She’d avoided the obvious choices of employment like being a temp when she came to London, and earned living singing in pubs and wine bars. In the summer of 1976 she and Julian started performing and writing together. ‘We thought of a lot of names for the duo, but none of them really seemed to work. So we settled for the combination of our two names.’
One day, Julian walked into the sitting room of his home, and played a few chords on the piano. That was the start of Dancing In The City.
‘I’d got the basis, but I didn’t really know what to do with it. I thought it sounded commercial and sensual at the same time. I tried to write some words, but they didn’t really work. Then Kit came along and took it over. She wrote the actual tune and the words.’
That little episode left them with a very unusual number. ‘Although you can take it at face value, as simply a song about dancing in the city, we feel there’s a certain element of mystery about it too.’
‘The basis of the song is the drumming, and we were very luck that drummer Peter Van Hook had the same ideas and feelings about the song that we did. And Christopher Neal, who produced the record, was marvelous too.’
Dancing In The City has become very much a summer record: the minute the sunny weather started the number of times the record was played increased several fold! In fact the duo have been astonished at the amount of airplay their record’s had, as well as its popularity in the discos.
‘ That’s one element we’d never thought of at all. In fact it wasn’t conceived as a summer record: it was written in February! What’s more, when we originally did it, although the record was about 8 minutes long it never occurred to us that it would be a disco record. Even the unusual sound in the background originally happened by mistake while we were recording, although we can now reproduce it on purpose!’
With the success of their first single, the future looks very bright for Kit and Julian. Julian admits that he’d always wanted to be a professional musician. ‘When I was eleven I used to ring up record companies and try to sell myself to them over the phone!’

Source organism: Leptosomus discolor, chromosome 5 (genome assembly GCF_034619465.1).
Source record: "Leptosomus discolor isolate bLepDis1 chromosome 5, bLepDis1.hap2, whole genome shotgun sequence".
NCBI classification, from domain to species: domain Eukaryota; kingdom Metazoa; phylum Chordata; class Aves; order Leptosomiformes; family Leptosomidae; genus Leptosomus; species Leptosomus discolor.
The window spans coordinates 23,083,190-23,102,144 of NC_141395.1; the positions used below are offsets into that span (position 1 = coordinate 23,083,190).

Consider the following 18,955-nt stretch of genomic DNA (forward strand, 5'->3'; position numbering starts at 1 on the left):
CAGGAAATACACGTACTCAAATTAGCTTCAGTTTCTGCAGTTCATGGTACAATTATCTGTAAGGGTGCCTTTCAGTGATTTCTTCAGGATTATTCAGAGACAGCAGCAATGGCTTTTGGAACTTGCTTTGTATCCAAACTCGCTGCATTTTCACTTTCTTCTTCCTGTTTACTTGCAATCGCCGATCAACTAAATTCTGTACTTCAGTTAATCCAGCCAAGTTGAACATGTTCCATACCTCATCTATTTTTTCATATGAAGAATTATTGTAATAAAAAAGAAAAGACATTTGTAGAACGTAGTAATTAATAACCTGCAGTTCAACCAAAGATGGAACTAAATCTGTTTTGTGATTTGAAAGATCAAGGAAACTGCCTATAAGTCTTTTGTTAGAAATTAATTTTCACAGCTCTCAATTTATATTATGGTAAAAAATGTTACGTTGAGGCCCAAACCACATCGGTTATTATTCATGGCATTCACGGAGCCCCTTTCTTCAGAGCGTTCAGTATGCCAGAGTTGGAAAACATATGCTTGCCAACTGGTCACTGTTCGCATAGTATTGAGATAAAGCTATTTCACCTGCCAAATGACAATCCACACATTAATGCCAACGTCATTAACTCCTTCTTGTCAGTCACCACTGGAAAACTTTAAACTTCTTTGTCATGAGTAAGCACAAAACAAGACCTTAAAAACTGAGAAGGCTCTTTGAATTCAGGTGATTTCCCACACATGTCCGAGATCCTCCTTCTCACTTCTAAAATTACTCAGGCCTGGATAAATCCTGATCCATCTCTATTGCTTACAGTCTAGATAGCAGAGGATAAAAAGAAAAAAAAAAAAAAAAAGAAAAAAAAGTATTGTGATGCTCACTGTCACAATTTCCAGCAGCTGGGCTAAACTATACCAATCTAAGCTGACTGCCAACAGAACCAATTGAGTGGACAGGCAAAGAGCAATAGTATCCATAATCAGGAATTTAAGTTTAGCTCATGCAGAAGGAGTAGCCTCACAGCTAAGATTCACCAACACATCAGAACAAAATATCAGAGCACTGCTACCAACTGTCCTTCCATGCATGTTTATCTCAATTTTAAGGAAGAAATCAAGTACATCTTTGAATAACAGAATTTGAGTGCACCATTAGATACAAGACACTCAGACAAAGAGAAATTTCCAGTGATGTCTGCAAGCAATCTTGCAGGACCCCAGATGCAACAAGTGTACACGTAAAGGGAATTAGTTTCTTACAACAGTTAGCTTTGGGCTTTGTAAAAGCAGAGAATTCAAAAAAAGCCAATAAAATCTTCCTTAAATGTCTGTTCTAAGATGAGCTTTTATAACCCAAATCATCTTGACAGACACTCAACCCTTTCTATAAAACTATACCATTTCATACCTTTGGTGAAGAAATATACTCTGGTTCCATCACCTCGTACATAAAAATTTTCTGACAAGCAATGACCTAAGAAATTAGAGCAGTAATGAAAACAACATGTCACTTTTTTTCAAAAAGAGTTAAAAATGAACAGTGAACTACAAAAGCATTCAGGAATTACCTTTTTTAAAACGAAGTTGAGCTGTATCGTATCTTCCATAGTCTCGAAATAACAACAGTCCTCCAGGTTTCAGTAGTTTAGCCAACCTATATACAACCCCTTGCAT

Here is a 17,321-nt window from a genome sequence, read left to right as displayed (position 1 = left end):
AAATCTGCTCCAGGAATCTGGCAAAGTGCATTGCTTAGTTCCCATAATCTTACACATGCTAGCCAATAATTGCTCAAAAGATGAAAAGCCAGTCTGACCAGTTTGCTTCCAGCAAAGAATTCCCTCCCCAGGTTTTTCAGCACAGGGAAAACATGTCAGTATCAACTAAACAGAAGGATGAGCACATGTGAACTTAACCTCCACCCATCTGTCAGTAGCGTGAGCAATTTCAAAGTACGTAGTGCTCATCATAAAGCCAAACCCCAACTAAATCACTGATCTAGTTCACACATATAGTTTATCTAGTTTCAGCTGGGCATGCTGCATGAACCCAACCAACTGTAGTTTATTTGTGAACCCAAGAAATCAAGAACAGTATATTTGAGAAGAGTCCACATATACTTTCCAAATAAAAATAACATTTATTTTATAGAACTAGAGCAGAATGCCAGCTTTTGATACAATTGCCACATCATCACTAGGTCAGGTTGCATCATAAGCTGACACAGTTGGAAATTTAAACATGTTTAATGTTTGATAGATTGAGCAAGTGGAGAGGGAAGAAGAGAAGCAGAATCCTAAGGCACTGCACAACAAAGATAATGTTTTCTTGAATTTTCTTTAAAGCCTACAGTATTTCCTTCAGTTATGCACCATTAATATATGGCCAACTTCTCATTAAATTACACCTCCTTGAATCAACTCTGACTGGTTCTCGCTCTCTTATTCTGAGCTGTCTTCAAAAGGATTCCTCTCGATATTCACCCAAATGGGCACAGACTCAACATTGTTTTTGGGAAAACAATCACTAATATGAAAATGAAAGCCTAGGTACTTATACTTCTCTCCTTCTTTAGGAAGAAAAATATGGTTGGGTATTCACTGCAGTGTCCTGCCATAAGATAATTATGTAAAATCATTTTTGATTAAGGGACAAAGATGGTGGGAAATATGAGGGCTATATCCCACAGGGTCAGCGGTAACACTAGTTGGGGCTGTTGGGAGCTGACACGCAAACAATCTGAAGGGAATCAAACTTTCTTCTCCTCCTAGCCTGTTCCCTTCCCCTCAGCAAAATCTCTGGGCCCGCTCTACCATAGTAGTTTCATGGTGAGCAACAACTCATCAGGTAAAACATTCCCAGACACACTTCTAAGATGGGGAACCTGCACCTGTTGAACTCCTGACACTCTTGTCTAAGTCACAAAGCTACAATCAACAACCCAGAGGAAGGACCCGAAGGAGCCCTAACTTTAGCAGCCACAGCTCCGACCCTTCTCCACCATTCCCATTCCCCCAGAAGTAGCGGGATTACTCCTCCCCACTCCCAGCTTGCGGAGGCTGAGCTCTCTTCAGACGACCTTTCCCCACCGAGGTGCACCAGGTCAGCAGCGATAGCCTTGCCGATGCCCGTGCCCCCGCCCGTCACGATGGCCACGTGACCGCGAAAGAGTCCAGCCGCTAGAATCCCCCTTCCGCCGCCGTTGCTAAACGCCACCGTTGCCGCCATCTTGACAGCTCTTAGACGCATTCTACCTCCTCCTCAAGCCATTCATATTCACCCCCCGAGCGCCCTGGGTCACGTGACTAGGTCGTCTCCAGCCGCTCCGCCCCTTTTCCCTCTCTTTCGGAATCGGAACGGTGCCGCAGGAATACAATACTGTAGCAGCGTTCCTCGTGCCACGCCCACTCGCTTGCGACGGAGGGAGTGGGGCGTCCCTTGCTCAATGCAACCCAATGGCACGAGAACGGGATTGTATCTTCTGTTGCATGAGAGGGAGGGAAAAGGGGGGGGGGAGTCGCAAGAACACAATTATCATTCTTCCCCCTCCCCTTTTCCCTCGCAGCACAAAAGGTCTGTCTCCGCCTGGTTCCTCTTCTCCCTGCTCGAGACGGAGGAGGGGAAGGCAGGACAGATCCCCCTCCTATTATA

Kit’s ambition was always there, but she says she could easily have become simply one of those who listen to the radio, as she used to, and think to themselves, ‘I could do better than that.’ It took an otherwise unhappy event to galvanize her into doing it.
Julian agrees. ‘Too many people get stuck in a comfortable job because it offers security, and probably don’t even enjoy it. Unfortunately people in this country aren’t brought up to be artists of any kind or to express themselves. So it’s simply not done to try when they’re older.’
‘Kit and I were lucky in that respect, because our parents are musicians so they didn’t necessarily think that way. My father is a conductor and mother is a cellist – but although they’re both classical musicians they have nothing against pop music and are delighted with what we’re doing.’
Kit agrees, ‘My father is an opera singer, but it was something the family frowned upon. So he understands. In fact, I think our families are our greatest fans. They’ve certainly given us a lot of support.’
And obviously the duo hope that support will continue. For they have their first album out in July. ‘We like to think people will recognize it as our music, even thought they’ll have only heard one thing before. It’s called Free Ride and contains most of the elements of our music – including the humor which is so much part of our relationship, and the work we’ve done together live.’
They’re also starting to put a backing group together so that they’ll be able to tour in a couple of months time. The scale of the tour depends very much on their success in the meantime, but they currently intend to do a small headlining tour around colleges and town halls.
It may be your first chance to see them live – but it won’t be your last. They are two talented, intelligent people who are determined to be a success and keep their feet on the ground at the same time. If there’s a formula for success in the music business, surely that’s it.